Group presentations are not easy, and almost always, some members mess it up. Sometimes presenters become confused about their parts and sometimes, the entire presentation turns out to be boring and dull.
If you want to impress your audience with a fantastic presentation, distinguished communication expert Allison Shapira has explained three commonly practised mistakes in group presentations for you in a Harvard Business Review article.
Avoid these pitfalls at any cost the next time you are part of a presentation team.
Each slide tells the audience different people designed it
So you did your part in the teamwork where everyone participated in designing the presentation slides. So much so that each of your slides has completely different fonts, text styles and images.
In such cases, your audience gets distracted. Also, does your team recite the slide ad verbatim? Never do that!
Presenters talk to each other
Often the presenting teams have no idea who is presenting which part of the slides. So they talk to each other while presenting.
This way you lose your audience's attention and concentration. It could also raise a question about your professionalism.
You are not 'done' yet
Your presentation is over but that does not mean you can start browsing your phone. You are actually still 'on stage' and on camera if it is a virtual presentation. You should actively listen to all of your fellow presenters, even the ones who come after you.
So what can you do to avoid these missteps?
Make an advanced strategy
Allison Shapira said she always asks these questions to the people she teaches, "Who is your audience? What is your goal? And why you?"
For group presentations, it is important to answer these questions and do it together as a team.
"The last question, 'why you?' actually means why do you care? It prompts you to share your own motivations on the topic, helping your team bond as a cohesive unit," Shapira said.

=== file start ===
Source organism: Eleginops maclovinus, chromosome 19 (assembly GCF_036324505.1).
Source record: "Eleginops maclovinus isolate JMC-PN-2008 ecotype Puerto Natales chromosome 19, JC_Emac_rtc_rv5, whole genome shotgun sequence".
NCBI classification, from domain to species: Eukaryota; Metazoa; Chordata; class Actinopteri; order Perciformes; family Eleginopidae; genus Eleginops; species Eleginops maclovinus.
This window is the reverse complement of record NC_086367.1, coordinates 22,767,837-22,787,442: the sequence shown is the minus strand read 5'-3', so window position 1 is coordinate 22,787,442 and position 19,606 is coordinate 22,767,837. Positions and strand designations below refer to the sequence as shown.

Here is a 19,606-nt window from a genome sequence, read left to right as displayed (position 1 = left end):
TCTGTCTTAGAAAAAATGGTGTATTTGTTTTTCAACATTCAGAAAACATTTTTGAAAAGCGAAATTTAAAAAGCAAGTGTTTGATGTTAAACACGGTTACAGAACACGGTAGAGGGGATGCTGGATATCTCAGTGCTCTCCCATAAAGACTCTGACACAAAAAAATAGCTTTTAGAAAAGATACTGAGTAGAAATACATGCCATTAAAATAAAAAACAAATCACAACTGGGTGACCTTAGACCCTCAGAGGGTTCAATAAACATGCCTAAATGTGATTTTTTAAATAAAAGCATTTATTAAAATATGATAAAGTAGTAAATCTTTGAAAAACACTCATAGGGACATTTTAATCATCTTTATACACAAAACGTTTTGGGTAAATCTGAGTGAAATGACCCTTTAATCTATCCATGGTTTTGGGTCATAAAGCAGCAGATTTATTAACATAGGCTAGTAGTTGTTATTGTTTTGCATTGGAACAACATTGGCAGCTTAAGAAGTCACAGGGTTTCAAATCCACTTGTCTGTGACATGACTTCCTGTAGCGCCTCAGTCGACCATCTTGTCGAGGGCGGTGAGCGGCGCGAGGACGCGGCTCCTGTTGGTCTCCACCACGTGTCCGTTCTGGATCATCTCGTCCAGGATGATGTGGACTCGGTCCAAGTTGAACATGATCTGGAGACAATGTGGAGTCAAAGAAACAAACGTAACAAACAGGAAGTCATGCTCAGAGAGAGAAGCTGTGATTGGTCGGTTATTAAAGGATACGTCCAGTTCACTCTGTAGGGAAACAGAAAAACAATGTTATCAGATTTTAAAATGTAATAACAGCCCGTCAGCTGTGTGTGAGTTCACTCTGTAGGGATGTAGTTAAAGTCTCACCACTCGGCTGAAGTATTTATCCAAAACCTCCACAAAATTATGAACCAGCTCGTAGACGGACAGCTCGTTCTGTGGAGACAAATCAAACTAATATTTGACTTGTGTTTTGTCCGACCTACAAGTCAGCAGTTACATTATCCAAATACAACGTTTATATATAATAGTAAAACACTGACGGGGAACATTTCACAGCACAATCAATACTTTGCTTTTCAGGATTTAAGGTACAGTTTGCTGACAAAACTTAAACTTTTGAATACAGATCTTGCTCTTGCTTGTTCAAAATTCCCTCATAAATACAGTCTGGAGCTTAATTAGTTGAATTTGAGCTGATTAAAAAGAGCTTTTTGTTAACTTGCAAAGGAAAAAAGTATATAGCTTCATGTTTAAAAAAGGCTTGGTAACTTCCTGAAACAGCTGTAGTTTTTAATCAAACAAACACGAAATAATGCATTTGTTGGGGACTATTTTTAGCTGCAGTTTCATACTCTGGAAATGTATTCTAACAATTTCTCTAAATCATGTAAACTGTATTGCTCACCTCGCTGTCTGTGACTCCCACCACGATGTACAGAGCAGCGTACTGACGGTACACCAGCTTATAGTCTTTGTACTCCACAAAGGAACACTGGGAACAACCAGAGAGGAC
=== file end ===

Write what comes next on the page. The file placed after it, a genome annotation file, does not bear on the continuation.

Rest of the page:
Allison advises to block some time off to prepare as a group.
"Use this time to agree on your audience's level of knowledge about the topic, your specific goal for the presentation, the main message, the general outline and who will present each section before each of you starts writing your individual components. This helps you avoid the last-minute stress trying to fit each of your slides into one cohesive unit."
Remember you are a group and practise accordingly
Allison advises that before each presentation, make time for a complete run-through, with slides.
"Specifically, practise your transitions from one person to the next. Use a timer to ensure you are keeping to the allotted time, or set a realistic time limit based on the format of your meeting, so you ensure plenty of time to field questions. Make time to evaluate the slides together so that the language, font and use of graphics are consistent."
Deliver with confidence and authenticity
When it is time for the group presentation itself, lead with the speaker who best represents your organisation; give junior speakers an opportunity to present in the middle.
This ensures a strong first impression and takes some of the pressure off newer speakers.
When speaking in person, position yourself in a way so that you can refer to the slides but also speak directly to the audience.
Bring your own personality to the presentation. Personal anecdotes that connect to the audience are terrific ways to build trust between them and members of the group presenting, Allison suggests.